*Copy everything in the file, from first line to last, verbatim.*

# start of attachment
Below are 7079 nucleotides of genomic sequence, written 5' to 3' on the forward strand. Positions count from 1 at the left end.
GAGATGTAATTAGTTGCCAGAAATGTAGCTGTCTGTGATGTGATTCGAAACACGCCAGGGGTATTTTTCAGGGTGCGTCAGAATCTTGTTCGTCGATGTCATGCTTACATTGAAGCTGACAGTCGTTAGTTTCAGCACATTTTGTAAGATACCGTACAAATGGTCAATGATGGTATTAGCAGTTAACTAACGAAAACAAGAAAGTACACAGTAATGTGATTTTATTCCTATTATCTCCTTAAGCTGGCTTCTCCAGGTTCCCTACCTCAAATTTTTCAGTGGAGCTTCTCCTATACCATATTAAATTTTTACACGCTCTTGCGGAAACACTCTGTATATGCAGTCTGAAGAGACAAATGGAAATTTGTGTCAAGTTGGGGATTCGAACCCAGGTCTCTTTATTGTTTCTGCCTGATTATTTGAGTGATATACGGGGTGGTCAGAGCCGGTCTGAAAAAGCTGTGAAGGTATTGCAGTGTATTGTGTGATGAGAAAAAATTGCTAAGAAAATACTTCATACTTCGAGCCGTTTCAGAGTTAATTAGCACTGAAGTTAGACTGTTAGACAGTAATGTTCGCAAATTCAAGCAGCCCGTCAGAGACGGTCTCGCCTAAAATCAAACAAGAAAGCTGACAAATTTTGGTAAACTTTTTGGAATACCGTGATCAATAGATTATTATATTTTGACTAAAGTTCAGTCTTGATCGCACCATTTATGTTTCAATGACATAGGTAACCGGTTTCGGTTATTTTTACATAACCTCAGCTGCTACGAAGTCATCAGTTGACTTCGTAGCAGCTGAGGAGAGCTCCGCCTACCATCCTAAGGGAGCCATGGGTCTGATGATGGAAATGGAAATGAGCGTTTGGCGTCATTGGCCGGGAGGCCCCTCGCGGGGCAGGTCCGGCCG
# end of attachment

Below are 7079 nucleotides of genomic sequence, written 5' to 3' on the forward strand. Positions count from 1 at the left end.
GAGATGTAATTAGTTGCCAGAAATGTAGCTGTCTGTGATGTGATTCGAAACACGCCAGGGGTATTTTTCAGGGTGCGTCAGAATCTTGTTCGTCGATGTCATGCTTACATTGAAGCTGACAGTCGTTAGTTTCAGCACATTTTGTAAGATACCGTACAAATGGTCAATGATGGTATTAGCAGTTAACTAACGAAAACAAGAAAGTACACAGTAATGTGATTTTATTCCTATTATCTCCTTAAGCTGGCTTCTCCAGGTTCCCTACCTCAAATTTTTCAGTGGAGCTTCTCCTATACCATATTAAATTTTTACACGCTCTTGCGGAAACACTCTGTATATGCAGTCTGAAGAGACAAATGGAAATTTGTGTCAAGTTGGGGATTCGAACCCAGGTCTCTTTATTGTTTCTGCCTGATTATTTGAGTGATATACGGGGTGGTCAGAGCCGGTCTGAAAAAGCTGTGAAGGTATTGCAGTGTATTGTGTGATGAGAAAAAATTGCTAAGAAAATACTTCATACTTCGAGCCGTTTCAGAGTTAATTAGCACTGAAGTTAGACTGTTAGACAGTAATGTTCGCAAATTCAAGCAGCCCGTCAGAGACGGTCTCGCCTAAAATCAAACAAGAAAGCTGACAAATTTTGGTAAACTTTTTGGAATACCGTGATCAATAGATTATTATATTTTGACTAAAGTTCAGTCTTGATCGCACCATTTATGTTTCAATGACATAGGTAACCGGTTTCGGTTATTTTTACATAACCTCAGCTGCTACGAAGTCATCAGTTGACTTCGTAGCAGCTGAGGAGAGCTCCGCCTACCATCCTAAGGGAGCCATGGGTCTGATGATGGAAATGGAAATGAGCGTTTGGCGTCATTGGCCGGGAGGCCCCTCGCGGGGCAGGTCCGGCCG